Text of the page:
Stage 6 was a fun stage aptly named "Hose Fest." Three low targets were hidden behind barrels at three separate shooting positions. You had to run right up to the barrels and shoot over them, putting six hits into each target. The stage was done running left to right, so attention to the 180 was critical, especially when reloading. The shooter essentially ran the next position and had to turn to face the targets. The stage was interesting for me as it was the first time I had tried shooting the P320 that quickly. I found I can't, yet, pull the trigger as fast as I can with the P226 single action.

The standards stage had four paper targets and four steel poppers. The steel and two of the paper were set at 35 yards! Not having shot the new gun at distance greater than 20 yards, this was a new experience. I ended up 10 points down for the stage, which included one miss on paper. Despite that it wasn't my lowest stage finish. My shots were hitting low, so I'll spend some time overcoming that, though I don't have much of an opportunity to shoot beyond 25 yards in practice.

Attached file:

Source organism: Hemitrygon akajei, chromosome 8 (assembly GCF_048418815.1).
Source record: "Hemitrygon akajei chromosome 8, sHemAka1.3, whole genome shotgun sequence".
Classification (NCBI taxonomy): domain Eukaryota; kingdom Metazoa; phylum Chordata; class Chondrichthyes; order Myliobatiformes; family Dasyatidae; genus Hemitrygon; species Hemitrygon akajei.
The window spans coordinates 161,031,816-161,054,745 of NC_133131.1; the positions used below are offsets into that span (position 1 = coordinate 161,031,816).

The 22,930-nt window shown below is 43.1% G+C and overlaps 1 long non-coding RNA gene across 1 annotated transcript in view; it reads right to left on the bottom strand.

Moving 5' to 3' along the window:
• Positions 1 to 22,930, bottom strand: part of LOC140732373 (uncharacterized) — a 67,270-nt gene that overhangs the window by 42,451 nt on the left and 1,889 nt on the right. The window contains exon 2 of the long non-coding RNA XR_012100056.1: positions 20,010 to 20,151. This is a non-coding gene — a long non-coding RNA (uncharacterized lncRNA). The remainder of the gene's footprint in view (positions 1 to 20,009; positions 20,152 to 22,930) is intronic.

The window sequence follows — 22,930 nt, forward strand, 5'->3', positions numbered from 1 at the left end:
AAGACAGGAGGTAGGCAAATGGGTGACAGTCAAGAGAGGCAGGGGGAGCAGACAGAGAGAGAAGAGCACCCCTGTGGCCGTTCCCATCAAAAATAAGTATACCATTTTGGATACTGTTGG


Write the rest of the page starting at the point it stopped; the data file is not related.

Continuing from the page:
The two scenario stages on which I had the most shot points down, just 6 points on each, also had penalty points added to my score. In retrospect it seems that mental errors rather than shooting cost me the most. In "Day at the Office" there was a swinging target activated by the shooter using his hand to knock over a steel popper next to his seat. An interesting turning target that gave three exposures was started by shooting another steel target in the stage. My plan was to shoot the swinger last. When I finished the other targets, I aimed to shoot the swinger —and it wasn't there! I had neglected to activate it at the start. The stage description required the swinger to be activated before shooting any targets, so I had a Procedural Error penalty added to my score.